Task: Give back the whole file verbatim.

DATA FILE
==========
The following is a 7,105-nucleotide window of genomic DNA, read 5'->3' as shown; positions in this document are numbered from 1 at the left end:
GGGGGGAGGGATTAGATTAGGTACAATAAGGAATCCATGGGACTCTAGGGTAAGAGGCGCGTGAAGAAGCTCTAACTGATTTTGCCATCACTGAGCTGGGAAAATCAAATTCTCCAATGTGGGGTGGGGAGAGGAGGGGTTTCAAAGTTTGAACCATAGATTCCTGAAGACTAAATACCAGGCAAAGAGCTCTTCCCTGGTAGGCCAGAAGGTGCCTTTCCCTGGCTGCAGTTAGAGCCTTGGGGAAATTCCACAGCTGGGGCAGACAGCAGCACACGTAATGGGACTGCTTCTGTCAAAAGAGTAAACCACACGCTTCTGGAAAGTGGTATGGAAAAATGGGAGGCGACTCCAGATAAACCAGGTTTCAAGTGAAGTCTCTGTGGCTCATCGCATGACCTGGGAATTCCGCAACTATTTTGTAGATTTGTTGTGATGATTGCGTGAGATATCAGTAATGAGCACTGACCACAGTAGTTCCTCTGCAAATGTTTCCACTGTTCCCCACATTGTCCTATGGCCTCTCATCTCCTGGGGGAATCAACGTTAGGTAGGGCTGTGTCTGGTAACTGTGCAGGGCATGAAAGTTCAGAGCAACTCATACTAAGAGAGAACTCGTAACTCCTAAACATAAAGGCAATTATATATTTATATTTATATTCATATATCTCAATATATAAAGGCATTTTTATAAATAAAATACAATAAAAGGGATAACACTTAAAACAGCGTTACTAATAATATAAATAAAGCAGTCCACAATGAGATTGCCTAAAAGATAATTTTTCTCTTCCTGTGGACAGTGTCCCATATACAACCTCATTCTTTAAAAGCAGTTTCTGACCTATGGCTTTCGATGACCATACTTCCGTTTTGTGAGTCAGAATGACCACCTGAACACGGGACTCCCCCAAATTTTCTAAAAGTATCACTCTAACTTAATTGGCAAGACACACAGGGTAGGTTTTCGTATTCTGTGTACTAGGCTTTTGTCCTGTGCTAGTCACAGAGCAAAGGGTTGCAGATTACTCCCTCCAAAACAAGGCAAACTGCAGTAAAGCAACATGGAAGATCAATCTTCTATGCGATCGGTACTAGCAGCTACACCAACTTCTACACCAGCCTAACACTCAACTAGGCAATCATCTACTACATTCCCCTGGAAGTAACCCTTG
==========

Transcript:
The following is a 7,105-nucleotide window of genomic DNA, read 5'->3' as shown; positions in this document are numbered from 1 at the left end:
GGGGGGAGGGATTAGATTAGGTACAATAAGGAATCCATGGGACTCTAGGGTAAGAGGCGCGTGAAGAAGCTCTAACTGATTTTGCCATCACTGAGCTGGGAAAATCAAATTCTCCAATGTGGGGTGGGGAGAGGAGGGGTTTCAAAGTTTGAACCATAGATTCCTGAAGACTAAATACCAGGCAAAGAGCTCTTCCCTGGTAGGCCAGAAGGTGCCTTTCCCTGGCTGCAGTTAGAGCCTTGGGGAAATTCCACAGCTGGGGCAGACAGCAGCACACGTAATGGGACTGCTTCTGTCAAAAGAGTAAACCACACGCTTCTGGAAAGTGGTATGGAAAAATGGGAGGCGACTCCAGATAAACCAGGTTTCAAGTGAAGTCTCTGTGGCTCATCGCATGACCTGGGAATTCCGCAACTATTTTGTAGATTTGTTGTGATGATTGCGTGAGATATCAGTAATGAGCACTGACCACAGTAGTTCCTCTGCAAATGTTTCCACTGTTCCCCACATTGTCCTATGGCCTCTCATCTCCTGGGGGAATCAACGTTAGGTAGGGCTGTGTCTGGTAACTGTGCAGGGCATGAAAGTTCAGAGCAACTCATACTAAGAGAGAACTCGTAACTCCTAAACATAAAGGCAATTATATATTTATATTTATATTCATATATCTCAATATATAAAGGCATTTTTATAAATAAAATACAATAAAAGGGATAACACTTAAAACAGCGTTACTAATAATATAAATAAAGCAGTCCACAATGAGATTGCCTAAAAGATAATTTTTCTCTTCCTGTGGACAGTGTCCCATATACAACCTCATTCTTTAAAAGCAGTTTCTGACCTATGGCTTTCGATGACCATACTTCCGTTTTGTGAGTCAGAATGACCACCTGAACACGGGACTCCCCCAAATTTTCTAAAAGTATCACTCTAACTTAATTGGCAAGACACACAGGGTAGGTTTTCGTATTCTGTGTACTAGGCTTTTGTCCTGTGCTAGTCACAGAGCAAAGGGTTGCAGATTACTCCCTCCAAAACAAGGCAAACTGCAGTAAAGCAACATGGAAGATCAATCTTCTATGCGATCGGTACTAGCAGCTACACCAACTTCTACACCAGCCTAACACTCAACTAGGCAATCATCTACTACATTCCCCTGGAAGTAACCCTTG